When Jurgen Klopp took charge of Liverpool last October, he could not comprehend the dismissive perception around some of the players he had inherited, with the criticism of Roberto Firmino particularly perplexing.
Having watched the Brazilian thread and thieve for Hoffenheim since 2011 as Borussia Dortmund manager, with direct experience of how difficult it is to diminish his influence on a game, the German could not understand why the 24-year-old was derided rather than applauded in England.
Little over a month after his appointment, Klopp was asked whether Firmino had to prove himself at Liverpool, to which he responded: “I know him very well, so he doesn't have to do something special to convince me.
“Roberto came from a club in Germany in Hoffenheim and it is a small one – very good players – and he wasn't playing under a huge amount of pressure.
“Then he made a transfer to a big club like Liverpool, and with it all the other things as well – the pressure, the public, the media. You need time.”
Ahead of the festive period last year, Firmino featured on lists counting down the league’s worst signings of the summer. Klopp found such conclusions ridiculous and ignorant; he knew those who wrote off the “complete offensive player” would quickly be made to look foolish.
He was right.
Fast forward 12 months and other young Bundesliga import, so esteemed in Germany that he has made DAZN’s list of the country’s 25 best players for 2016, is now the punching bag.
Loris Karius has fielded blows from Gary Neville, Jamie Carragher, a string of other former players as well as a large section of the club’s fan base.
Yet to make 10 league appearances for the Reds, the goalkeeper has been labelled everything from “a dud” to “not of the required standard” and “detrimental to Liverpool’s title ambitions.”
As the case with Firmino, Klopp’s knowledge of Karius extends well beyond a handful of games. His opinion on the stopper has been cultivated over years and will not change based on overblown reactions to his first decisive error at the club, which resulted in Bournemouth’s winner last weekend.
“When we made our analysis of the game, I found eight players that could’ve defended the goal before Loris got involved,” the Reds boss said.
“Then, he made a mistake too, which [David] de Gea made a few days before. Even the best goalkeepers in the world still make mistakes - that’s possible.”
Karius, in a new league and after sustaining a broken bone in his right hand during pre-season, has conceded 10 goals in his nine league games - four of them coming against Eddie Howe’s side.
De Gea, considered one of the game’s current greats in-between the sticks, has let in the same amount in his last nine.
Karius is the focal point of a wider flawed narrative, which suggests Liverpool - a team incredibly difficult to fashion chances against, but who given their aggressive approach risk allowing easy ones - are a defensive shambles.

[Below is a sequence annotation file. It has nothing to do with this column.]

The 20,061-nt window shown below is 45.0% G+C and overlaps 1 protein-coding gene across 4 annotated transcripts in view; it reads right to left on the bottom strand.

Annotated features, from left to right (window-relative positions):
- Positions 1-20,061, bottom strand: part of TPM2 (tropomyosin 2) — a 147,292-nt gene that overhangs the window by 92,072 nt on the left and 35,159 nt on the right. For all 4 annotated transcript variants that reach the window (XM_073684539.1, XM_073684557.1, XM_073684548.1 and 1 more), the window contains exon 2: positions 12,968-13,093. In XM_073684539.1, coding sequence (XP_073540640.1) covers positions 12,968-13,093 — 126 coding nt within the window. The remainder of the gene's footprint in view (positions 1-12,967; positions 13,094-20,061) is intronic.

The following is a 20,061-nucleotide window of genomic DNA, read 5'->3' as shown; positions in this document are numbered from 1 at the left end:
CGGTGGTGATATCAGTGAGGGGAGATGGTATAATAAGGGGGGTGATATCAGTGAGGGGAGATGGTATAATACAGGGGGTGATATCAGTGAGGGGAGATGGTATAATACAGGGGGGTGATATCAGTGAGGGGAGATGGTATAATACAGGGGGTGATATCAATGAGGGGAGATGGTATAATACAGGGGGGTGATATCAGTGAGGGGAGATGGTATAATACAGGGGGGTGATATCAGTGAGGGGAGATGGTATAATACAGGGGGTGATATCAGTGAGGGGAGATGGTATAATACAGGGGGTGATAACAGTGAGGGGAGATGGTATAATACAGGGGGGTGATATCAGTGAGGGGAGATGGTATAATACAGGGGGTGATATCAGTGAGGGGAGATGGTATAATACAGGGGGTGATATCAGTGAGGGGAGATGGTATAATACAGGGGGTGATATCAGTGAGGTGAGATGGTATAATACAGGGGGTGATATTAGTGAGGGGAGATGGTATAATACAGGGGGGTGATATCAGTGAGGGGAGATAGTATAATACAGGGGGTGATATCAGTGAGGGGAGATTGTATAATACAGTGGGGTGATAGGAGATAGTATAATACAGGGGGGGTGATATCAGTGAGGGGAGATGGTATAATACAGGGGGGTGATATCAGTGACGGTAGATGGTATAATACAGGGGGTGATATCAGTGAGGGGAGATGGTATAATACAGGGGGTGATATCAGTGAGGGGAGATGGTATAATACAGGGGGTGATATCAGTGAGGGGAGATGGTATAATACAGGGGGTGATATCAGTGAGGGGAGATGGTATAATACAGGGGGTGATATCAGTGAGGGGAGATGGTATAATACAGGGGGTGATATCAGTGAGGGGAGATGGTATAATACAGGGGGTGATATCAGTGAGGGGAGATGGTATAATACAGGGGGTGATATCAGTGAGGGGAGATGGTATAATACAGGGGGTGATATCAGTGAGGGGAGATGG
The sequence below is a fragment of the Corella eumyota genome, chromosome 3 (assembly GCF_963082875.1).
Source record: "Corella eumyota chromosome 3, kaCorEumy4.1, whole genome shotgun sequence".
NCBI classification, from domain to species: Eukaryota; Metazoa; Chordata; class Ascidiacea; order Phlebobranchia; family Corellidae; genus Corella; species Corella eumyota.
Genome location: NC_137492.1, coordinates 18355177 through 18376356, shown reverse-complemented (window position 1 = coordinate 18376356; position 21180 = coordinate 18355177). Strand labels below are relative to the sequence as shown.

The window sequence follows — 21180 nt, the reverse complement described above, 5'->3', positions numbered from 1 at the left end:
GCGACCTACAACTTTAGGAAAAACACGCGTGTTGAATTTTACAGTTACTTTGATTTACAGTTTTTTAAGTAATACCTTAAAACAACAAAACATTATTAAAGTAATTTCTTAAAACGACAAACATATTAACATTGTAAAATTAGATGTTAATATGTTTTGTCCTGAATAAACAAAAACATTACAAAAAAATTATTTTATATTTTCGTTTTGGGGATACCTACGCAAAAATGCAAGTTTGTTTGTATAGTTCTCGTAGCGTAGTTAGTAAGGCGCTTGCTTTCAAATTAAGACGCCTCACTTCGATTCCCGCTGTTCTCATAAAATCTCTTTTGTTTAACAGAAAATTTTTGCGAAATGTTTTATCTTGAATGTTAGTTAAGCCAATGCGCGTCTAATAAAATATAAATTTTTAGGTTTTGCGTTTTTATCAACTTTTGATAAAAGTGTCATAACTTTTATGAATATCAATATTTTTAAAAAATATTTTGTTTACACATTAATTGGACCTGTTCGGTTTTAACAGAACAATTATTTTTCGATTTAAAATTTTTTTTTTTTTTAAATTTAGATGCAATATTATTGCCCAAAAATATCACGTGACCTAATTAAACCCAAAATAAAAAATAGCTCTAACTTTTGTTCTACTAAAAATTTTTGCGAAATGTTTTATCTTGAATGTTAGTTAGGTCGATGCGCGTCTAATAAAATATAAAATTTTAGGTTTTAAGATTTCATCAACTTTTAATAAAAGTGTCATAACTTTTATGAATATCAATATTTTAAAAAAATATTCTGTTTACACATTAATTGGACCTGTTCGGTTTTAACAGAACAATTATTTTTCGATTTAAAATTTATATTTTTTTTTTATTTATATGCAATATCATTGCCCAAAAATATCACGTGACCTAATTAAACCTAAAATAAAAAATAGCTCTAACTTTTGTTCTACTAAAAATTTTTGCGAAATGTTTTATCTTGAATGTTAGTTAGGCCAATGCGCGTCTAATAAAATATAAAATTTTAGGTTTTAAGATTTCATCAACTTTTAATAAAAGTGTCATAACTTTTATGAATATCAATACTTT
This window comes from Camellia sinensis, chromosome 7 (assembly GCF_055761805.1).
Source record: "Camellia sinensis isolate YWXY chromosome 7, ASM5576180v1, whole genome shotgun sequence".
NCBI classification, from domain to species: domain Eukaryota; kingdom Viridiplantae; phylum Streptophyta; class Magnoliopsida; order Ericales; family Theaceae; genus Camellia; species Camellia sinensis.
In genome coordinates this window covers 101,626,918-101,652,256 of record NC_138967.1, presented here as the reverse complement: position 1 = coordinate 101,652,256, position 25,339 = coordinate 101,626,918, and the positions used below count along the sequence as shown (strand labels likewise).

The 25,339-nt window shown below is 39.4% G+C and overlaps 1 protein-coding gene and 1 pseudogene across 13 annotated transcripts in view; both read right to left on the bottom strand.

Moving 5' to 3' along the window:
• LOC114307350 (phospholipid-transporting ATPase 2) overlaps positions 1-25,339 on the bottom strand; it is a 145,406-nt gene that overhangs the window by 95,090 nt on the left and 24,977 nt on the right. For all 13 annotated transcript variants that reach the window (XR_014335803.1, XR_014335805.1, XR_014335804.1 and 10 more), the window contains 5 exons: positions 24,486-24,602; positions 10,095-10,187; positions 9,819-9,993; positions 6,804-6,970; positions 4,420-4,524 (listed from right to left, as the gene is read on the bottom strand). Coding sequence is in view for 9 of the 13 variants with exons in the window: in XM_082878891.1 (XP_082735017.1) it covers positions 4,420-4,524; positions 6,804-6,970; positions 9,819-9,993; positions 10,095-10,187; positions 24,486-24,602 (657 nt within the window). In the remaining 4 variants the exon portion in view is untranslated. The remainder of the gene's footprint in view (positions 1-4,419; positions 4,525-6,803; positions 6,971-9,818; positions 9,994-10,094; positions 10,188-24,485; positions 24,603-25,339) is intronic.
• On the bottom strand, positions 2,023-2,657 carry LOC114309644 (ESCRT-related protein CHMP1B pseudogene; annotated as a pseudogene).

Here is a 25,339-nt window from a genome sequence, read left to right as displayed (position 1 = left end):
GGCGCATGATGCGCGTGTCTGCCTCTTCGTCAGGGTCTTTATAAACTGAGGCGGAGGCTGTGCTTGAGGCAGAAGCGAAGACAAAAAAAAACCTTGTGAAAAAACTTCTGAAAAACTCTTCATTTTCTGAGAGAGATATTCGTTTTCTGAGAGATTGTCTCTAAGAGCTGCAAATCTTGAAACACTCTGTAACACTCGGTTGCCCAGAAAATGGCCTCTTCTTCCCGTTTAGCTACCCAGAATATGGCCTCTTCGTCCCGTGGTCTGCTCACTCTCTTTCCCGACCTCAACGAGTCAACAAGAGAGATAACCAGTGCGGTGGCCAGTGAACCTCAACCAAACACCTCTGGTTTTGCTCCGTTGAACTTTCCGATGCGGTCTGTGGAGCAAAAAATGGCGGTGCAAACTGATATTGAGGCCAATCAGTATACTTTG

The club’s preferred backline - Nathaniel Clyne, Joel Matip, Dejan Lovren and James Milner with the 23-year-old behind them - have conceded twice in the five league games they’ve played together.
And while the former Mainz goalie has not enjoyed the commanding start to his Liverpool career his displays in California pre-injury had promised, with indecisiveness sometimes still apparent, he is nowhere near the calamity figure that has been sketched as he settles.
Karius, who admitted he had tried too hard to make a strong impression after his recovery in an attempt to play catch-up, is right not to care about the opinions of Neville, Carragher or any other external voices, given he has Klopp’s full confidence and trust.
“He told me he’s happy with me, and the only thing he wants is for me to get my attitude back from before I got injured where I had this really, really high confidence,” the Germany youth international revealed to Goal in an exclusive last month.
“He told me that’s the only little thing missing, but he understands that after the injury, I’ve got to find my feet again but it will come quickly through playing.
“He told me that in pre-season it was really obvious to them how comfortable I looked playing in goal and dealing with all the tactical demands and they were not worried about anything.
“He said I have his trust, he believes in me and that it will be soon when everyone sees what I can do.”
Klopp has advised Karius to “close his ears” to the negativity and given the keeper’s history of confronting and conquering challenges, the Reds boss will be waiting on him to trash the premature judgements of his ability with assertive performances.
Liverpool’s No.1 is steely, and as proven this week does not hide from his mistakes nor shy away from standing his ground.
Karius, who has Pepe Reina fighting his corner, needs to dismantle the narrative starting against West Ham on Sunday and ensure the next apology he receives from Neville is not a sarcastic one posted on Instagram.